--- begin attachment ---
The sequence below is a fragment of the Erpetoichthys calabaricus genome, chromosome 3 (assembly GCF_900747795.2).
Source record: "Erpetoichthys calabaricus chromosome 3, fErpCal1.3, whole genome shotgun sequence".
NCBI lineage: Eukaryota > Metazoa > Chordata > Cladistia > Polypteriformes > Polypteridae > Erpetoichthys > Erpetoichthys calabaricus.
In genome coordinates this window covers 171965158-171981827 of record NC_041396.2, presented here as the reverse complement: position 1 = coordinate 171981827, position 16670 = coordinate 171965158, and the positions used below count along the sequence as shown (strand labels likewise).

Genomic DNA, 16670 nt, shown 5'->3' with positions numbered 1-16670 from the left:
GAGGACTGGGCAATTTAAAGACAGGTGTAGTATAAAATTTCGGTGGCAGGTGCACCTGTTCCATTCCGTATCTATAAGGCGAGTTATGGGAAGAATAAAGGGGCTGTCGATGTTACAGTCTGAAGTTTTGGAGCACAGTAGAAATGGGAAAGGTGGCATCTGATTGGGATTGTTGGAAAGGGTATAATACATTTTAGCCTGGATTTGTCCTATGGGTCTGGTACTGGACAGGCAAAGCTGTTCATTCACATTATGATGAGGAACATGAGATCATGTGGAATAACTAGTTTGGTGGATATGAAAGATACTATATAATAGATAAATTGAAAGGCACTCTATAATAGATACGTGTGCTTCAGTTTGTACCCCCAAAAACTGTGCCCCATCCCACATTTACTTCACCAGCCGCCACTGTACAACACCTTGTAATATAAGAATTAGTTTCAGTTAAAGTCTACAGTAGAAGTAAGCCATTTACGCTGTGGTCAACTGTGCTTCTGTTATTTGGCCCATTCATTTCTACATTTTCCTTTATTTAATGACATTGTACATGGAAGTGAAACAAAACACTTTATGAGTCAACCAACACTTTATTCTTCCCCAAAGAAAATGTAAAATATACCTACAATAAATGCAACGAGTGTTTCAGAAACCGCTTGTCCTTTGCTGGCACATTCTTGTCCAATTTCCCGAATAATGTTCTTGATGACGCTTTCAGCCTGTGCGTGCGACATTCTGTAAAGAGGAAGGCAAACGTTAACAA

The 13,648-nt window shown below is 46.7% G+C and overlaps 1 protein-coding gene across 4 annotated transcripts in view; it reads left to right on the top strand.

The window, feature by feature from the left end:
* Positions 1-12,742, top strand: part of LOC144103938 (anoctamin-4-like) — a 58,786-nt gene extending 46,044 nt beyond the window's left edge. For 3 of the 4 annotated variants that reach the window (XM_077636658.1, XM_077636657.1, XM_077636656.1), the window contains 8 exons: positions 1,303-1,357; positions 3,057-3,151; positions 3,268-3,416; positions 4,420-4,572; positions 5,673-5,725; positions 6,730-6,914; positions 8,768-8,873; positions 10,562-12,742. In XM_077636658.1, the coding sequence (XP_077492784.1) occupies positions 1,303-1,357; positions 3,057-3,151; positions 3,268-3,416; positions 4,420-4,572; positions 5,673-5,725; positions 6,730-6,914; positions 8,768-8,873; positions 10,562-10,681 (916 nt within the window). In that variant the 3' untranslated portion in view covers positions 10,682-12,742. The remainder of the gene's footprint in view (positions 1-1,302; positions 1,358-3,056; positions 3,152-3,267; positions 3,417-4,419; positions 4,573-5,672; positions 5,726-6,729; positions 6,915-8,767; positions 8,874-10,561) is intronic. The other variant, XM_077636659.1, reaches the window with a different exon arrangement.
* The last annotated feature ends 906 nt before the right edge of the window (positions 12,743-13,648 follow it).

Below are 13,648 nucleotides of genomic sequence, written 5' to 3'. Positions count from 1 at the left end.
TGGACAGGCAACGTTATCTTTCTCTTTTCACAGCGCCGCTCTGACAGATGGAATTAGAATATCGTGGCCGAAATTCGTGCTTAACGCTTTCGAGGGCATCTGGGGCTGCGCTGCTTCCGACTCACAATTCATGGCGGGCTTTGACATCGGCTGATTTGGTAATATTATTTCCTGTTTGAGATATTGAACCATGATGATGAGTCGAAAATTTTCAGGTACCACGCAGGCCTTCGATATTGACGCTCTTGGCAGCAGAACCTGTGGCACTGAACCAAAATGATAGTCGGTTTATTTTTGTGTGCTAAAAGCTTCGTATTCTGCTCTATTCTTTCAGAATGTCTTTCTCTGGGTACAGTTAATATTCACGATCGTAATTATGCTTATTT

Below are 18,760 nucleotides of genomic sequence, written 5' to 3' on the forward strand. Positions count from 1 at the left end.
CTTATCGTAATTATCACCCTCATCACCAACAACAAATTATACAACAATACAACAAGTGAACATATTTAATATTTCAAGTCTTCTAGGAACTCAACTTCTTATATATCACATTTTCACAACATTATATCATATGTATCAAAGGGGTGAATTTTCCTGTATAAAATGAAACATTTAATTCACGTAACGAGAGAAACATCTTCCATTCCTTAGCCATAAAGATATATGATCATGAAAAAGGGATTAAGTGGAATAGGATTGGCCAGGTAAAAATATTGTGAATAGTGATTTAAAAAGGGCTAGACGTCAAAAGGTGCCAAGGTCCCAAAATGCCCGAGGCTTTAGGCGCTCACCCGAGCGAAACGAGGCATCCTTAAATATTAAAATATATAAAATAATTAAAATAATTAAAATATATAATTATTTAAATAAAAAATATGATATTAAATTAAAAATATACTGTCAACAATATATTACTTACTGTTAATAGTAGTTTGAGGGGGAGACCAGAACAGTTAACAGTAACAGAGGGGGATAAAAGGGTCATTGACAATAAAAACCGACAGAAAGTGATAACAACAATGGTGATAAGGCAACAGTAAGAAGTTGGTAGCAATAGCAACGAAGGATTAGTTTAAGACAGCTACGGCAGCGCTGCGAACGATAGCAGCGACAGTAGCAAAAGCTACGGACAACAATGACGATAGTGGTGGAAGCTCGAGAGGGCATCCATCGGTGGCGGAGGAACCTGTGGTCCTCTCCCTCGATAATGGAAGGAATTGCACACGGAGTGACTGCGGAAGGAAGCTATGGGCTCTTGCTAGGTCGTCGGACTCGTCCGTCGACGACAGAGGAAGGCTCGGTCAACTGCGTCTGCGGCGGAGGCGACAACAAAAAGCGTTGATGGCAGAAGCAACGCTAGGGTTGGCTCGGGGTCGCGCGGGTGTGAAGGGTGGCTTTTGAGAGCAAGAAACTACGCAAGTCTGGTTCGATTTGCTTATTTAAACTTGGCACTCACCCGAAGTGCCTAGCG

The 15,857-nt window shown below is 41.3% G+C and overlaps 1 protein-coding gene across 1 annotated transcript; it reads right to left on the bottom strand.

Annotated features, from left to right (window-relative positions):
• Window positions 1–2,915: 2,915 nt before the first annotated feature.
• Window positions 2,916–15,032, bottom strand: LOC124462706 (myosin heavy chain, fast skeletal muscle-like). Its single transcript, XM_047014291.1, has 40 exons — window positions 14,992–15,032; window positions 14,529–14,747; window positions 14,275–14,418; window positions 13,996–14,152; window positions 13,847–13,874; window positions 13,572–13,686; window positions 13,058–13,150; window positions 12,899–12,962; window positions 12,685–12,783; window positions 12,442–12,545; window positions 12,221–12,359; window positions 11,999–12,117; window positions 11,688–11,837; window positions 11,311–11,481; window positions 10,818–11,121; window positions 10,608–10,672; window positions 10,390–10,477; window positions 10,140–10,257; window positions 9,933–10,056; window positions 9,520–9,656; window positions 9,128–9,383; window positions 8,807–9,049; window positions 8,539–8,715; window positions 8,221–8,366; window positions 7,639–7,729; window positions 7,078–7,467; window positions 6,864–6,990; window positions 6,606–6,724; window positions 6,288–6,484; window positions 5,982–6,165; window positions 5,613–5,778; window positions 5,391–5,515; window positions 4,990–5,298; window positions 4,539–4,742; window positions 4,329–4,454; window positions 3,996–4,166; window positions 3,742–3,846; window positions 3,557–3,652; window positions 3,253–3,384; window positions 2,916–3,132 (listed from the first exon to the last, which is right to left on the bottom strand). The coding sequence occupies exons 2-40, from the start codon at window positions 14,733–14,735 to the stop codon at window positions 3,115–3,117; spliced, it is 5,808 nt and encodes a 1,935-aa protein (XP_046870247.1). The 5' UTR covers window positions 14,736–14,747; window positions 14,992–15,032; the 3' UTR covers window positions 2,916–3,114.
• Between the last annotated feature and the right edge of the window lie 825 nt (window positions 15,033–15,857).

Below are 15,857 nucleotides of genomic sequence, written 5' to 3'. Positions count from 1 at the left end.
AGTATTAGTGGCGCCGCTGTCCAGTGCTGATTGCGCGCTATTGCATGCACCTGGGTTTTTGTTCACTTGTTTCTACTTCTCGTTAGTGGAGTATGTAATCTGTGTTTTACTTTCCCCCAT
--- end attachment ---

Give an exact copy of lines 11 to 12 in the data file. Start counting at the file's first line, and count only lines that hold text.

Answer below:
Below are 13,648 nucleotides of genomic sequence, written 5' to 3'. Positions count from 1 at the left end.
TGGACAGGCAACGTTATCTTTCTCTTTTCACAGCGCCGCTCTGACAGATGGAATTAGAATATCGTGGCCGAAATTCGTGCTTAACGCTTTCGAGGGCATCTGGGGCTGCGCTGCTTCCGACTCACAATTCATGGCGGGCTTTGACATCGGCTGATTTGGTAATATTATTTCCTGTTTGAGATATTGAACCATGATGATGAGTCGAAAATTTTCAGGTACCACGCAGGCCTTCGATATTGACGCTCTTGGCAGCAGAACCTGTGGCACTGAACCAAAATGATAGTCGGTTTATTTTTGTGTGCTAAAAGCTTCGTATTCTGCTCTATTCTTTCAGAATGTCTTTCTCTGGGTACAGTTAATATTCACGATCGTAATTATGCTTATTT